Senate Kills Blunt Amendment, For Now


By a narrow margin of 51 to 48, the Senate today voted to “table” the Blunt Amendment, effectively killing it.  For now.

The amendment, named for Missouri GOP Senator Roy Blunt and attached to a Senate transportation bill, arose out of the fight over the birth control mandate, but went even further. Blunt would have given employers sweeping authority to decide the kinds of basic health services to be covered by insurance plans, enabling any individual employer, religious entity, corporation, or health plan to refuse to cover any health care service to which they objected even on vague “moral” grounds, including, for example, screening for cervical and breast cancer, contraception, maternity care, HPV vaccines, testing and treatment of sexually transmitted infections, and prevention and treatment of HIV and AIDS.  

Three Democrats voted against tabling–or in other words for–the Blunt Amendment: Senators Bob Casey (PA), Ben Nelson (NE), and Joe Manchin (WV). Let’s just say none of these men have a history of supporting women’s basic health care or rights, and Casey and Nelson both have gone out of their way in the past to undermine women’s access to care.  Nelson proved that this wasn’t even just a craven election ploy, since he is in any case retiring from the Senate.

The only Republican who voted to table or kill the amendment was Senator Olympia Snowe (R-ME), who also just this week announced her retirement from the Senate, citing the high levels of partisanship and gridlock.

The Blunt Amendment was just the most recent salvo in a war over women’s health and rights that, as detailed by Senator Maria Cantwell (D-WA) in her remarks on the floor, has been waged since the January 2009 battle over the stimulus and in virtually every single budget, deficit reduction, transportation, and defense bill since then. But it came high on the heels of efforts by the fundamentalist religious right in the United States, led by the United States Conference of Catholic Bishops (USCCB) and groups like Focus on the Family, Family Research Council and others, to undermine women’s access to primary reproductive health care under health reform.

After the vote, House Minority Leader Nancy Pelosi noted:

“It’s not ironic, but, rather, tragic, that on the day we kick off Women’s History Month, the Senate debates this devastating legislation to put at risk health care for millions of women, including the 20 million women already benefiting from preventive health services guaranteed under health reform.  But it’s just the latest ploy in the Republican agenda of disrespecting the health of American women.”

“Women and families across America can breathe a sigh of relief that this radical amendment was blocked by Senate Democrats today, said Senator Patty Murray (D-WA).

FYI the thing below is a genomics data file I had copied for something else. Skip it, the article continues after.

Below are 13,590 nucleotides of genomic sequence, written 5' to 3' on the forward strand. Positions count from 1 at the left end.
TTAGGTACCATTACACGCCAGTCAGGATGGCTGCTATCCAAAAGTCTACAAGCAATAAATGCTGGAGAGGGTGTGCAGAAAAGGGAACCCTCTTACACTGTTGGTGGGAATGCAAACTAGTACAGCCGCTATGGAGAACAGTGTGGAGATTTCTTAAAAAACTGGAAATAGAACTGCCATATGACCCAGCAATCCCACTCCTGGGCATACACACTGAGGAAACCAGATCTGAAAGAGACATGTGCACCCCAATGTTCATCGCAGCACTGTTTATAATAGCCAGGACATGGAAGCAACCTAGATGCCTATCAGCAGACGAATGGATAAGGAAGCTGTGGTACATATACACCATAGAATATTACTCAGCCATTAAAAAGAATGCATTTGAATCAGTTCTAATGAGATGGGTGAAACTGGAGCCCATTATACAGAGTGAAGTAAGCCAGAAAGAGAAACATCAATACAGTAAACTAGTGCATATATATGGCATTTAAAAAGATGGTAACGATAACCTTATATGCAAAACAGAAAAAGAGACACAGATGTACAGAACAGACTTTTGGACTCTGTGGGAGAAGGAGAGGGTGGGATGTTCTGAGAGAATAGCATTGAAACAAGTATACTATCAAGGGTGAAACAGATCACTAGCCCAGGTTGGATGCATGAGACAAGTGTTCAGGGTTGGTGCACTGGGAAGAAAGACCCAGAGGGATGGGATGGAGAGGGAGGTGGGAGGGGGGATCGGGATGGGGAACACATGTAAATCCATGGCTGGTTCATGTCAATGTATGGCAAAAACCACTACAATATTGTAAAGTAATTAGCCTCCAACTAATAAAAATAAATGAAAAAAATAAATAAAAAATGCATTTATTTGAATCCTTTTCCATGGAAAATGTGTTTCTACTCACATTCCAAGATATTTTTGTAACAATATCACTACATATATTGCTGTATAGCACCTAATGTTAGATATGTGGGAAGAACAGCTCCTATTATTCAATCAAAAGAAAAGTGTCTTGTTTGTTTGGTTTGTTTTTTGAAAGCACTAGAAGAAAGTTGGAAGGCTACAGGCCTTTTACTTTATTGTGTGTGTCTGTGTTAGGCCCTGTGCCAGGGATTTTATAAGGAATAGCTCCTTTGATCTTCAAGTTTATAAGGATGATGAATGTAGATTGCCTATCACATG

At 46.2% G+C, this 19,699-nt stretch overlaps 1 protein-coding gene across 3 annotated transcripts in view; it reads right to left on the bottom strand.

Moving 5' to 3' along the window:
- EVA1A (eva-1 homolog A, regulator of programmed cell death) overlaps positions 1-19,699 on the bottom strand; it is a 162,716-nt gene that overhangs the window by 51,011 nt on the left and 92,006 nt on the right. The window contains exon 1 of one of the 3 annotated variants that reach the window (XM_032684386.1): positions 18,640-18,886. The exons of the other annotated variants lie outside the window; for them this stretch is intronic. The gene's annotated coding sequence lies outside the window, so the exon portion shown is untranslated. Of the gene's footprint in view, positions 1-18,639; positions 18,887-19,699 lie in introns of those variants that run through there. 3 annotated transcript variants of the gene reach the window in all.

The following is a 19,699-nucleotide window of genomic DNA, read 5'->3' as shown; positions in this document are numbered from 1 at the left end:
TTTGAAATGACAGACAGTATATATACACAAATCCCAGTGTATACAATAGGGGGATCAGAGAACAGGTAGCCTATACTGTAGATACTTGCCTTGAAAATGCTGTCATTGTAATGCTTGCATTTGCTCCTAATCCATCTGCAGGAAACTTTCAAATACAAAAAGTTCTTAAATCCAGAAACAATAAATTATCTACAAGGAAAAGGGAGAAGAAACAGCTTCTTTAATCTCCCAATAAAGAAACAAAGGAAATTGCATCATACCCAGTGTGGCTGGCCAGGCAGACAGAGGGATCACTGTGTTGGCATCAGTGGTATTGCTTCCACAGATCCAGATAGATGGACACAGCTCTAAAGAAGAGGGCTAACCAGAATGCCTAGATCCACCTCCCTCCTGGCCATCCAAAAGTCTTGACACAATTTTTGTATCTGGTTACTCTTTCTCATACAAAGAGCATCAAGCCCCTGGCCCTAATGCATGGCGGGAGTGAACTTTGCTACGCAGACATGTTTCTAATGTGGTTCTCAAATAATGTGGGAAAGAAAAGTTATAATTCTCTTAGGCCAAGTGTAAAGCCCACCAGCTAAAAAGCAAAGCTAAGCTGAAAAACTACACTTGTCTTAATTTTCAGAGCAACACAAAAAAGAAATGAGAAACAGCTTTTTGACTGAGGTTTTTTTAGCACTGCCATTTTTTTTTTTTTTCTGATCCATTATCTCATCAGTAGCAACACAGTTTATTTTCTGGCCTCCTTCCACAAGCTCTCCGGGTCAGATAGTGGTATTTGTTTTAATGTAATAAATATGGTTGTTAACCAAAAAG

“It was absolutely appalling that Republicans forced us to spend days and days dealing with contraception and women’s health, but I am hopeful that we can now get back to work on legislation to create jobs and invest in communities across America.

“It was shameful, but not surprising.  Republicans have clearly realized that if the conversation is about jobs and the economy, they lose. So they’ve made a concerted effort in this election year to attack women’s health care in an attempt to change the subject and rile up their extreme right-wing base. They seem to believe that their path to victory on Election Day runs straight through the women’s health clinic.

But, as Murray noted, “Republicans may have lost this battle, but there’s no indication that they are going to give up attacking women’s health as a political strategy.

“So I want to make it very clear,” she continued, “we will continue standing up for women, for families, and for their health care needs. We want to get back to work to create jobs and boost the economy, but we stand ready to fight back against amendments like this as long as Republicans keep bringing them up.”

Women’s rights and health groups also praised the outcome of the vote.  The National Latina Institute for Reproductive Health praised the Senate for “upholding Latino/as’ right to health care, including contraceptive services.”

“This extreme proposal would have resulted in drastically unequal care and increased disparities in health care access for low-income women, Latinas and people of color who already face barriers to care,” said Jessica González-Rojas, executive director of NLIRH. “We believe that women, no matter where they work, deserve access to quality health care and preventive services.”

“Access to birth control without co-pays, as well as to other preventive services, is crucial to the long-term health of Latinas,” González-Rojas said. “Women deserve the right to decide the timing and spacing of their families, and today the Senate protected that.”

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